From the lakes of Minnesota, to the … clinics of Tennessee? The best places to practice medicine may surprise you.
According to a report prepared annually by Physicians Practice, an online media and resource tool for doctors, Idaho, Mississippi, Tennessee and Texas rank highest on the this year’s list, based on metrics like malpractice frequency, reimbursement and overhead costs. The idea is that the more stress-factors — like disciplinary actions and tax burdens — that exist per capita, the less desirable the locale would be.
The ranks do not, however, take into account lifestyle factors like cultural attractions and recreation, so doctors may need to do some research before moving their families to a place with no movie theater.
That could be why the worst places to practice include vacation destinations like New York, Washington, D.C. and Hawaii. In these states, the report says taxes and malpractice might be high enough to overshadow the benefits of living near conference destinations and Broadway.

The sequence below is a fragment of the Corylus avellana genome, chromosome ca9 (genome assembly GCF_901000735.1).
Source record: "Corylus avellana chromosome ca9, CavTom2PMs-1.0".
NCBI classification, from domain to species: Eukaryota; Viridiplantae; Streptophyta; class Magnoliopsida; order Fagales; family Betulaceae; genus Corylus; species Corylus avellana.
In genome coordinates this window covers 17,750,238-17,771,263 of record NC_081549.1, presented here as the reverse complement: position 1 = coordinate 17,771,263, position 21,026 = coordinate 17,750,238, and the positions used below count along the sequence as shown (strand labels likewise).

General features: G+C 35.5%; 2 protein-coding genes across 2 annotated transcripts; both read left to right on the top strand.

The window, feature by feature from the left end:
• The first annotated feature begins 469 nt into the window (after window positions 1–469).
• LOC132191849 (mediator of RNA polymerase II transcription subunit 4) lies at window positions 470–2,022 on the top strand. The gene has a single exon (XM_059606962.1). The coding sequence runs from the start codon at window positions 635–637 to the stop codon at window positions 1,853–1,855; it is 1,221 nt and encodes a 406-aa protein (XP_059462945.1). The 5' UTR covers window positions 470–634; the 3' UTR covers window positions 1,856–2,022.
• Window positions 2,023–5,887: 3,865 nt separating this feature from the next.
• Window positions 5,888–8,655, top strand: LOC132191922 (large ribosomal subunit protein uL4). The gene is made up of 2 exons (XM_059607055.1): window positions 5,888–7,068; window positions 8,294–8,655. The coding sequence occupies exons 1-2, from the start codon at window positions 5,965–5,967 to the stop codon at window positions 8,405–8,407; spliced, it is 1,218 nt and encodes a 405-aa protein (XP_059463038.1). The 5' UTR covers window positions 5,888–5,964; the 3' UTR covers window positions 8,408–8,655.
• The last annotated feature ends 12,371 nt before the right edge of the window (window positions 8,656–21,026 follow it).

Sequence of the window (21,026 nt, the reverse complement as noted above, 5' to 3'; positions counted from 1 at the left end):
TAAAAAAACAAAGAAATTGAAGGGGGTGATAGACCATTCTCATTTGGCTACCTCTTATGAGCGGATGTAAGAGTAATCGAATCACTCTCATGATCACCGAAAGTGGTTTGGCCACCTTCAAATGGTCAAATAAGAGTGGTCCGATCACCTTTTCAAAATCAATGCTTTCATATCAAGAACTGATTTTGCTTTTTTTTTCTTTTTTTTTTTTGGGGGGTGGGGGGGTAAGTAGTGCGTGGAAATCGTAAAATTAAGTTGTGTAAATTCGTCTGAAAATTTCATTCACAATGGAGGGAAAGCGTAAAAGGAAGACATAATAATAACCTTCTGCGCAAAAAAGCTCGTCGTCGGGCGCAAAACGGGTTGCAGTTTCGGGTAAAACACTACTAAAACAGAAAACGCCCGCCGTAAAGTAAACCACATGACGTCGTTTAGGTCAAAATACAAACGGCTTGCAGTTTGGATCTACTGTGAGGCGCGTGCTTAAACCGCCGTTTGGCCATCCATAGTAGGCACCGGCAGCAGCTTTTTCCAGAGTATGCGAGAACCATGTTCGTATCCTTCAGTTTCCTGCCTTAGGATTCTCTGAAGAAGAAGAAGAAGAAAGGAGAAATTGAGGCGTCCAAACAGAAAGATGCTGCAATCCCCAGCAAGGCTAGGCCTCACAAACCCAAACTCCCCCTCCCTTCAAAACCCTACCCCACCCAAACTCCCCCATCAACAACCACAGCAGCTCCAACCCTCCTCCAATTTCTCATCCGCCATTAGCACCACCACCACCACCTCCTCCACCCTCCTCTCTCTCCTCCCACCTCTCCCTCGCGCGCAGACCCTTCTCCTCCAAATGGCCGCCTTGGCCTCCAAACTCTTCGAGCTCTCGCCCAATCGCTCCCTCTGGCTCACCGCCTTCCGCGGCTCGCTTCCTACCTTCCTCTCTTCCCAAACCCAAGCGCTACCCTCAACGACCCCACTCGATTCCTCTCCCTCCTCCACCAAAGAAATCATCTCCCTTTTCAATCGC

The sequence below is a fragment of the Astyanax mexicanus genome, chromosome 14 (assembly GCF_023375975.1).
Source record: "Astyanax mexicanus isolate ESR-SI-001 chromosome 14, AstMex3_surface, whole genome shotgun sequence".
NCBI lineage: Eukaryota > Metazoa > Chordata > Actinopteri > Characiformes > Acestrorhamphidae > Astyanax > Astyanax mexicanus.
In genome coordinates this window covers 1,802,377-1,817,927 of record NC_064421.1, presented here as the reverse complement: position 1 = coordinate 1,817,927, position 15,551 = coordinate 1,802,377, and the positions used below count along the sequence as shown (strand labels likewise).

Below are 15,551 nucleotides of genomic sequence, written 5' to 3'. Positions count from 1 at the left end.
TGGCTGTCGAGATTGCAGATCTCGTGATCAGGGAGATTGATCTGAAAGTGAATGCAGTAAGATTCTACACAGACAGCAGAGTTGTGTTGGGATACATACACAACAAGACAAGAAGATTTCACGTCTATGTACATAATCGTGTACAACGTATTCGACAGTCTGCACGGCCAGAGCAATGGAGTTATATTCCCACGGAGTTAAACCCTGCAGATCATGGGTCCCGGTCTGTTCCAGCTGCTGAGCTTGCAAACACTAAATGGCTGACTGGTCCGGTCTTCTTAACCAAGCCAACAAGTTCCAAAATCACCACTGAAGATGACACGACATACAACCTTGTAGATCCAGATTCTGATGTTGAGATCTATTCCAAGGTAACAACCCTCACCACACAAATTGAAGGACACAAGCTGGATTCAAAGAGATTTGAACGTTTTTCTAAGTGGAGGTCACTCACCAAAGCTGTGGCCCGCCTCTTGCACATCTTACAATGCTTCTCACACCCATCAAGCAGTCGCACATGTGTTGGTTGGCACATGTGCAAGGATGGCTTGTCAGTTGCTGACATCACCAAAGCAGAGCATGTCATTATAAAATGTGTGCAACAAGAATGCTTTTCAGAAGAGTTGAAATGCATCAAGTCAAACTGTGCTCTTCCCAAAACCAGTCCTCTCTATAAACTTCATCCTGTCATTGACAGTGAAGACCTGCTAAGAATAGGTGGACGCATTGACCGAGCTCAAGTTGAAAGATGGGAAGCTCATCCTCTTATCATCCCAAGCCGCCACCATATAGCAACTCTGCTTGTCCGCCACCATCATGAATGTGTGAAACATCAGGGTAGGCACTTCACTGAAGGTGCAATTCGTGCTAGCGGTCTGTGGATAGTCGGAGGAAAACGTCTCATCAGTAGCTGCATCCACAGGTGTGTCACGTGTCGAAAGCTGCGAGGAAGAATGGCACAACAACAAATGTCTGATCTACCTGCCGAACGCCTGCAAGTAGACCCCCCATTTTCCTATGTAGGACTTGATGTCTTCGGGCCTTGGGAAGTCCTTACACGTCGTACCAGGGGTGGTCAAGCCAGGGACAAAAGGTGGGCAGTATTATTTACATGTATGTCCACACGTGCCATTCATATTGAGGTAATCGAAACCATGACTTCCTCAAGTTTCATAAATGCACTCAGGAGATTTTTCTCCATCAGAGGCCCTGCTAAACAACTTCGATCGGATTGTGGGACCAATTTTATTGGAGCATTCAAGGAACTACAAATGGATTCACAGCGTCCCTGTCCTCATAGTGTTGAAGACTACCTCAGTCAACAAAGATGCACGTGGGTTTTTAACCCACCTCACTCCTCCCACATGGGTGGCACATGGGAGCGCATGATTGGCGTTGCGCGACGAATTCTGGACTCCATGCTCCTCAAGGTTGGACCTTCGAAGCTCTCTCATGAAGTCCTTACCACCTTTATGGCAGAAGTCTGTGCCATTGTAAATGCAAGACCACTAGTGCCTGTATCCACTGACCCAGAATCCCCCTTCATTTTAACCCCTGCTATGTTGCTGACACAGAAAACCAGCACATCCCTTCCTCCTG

“The financial issues involved in being in practice in New York are very, very complex, and it requires a lot of effort just to keep your head above water,” said now Mississippi-based physician Steven Shapiro, in the report.
Shapiro moved his practice from the Empire State to the Magnolia State 17 years ago, and has been there ever since.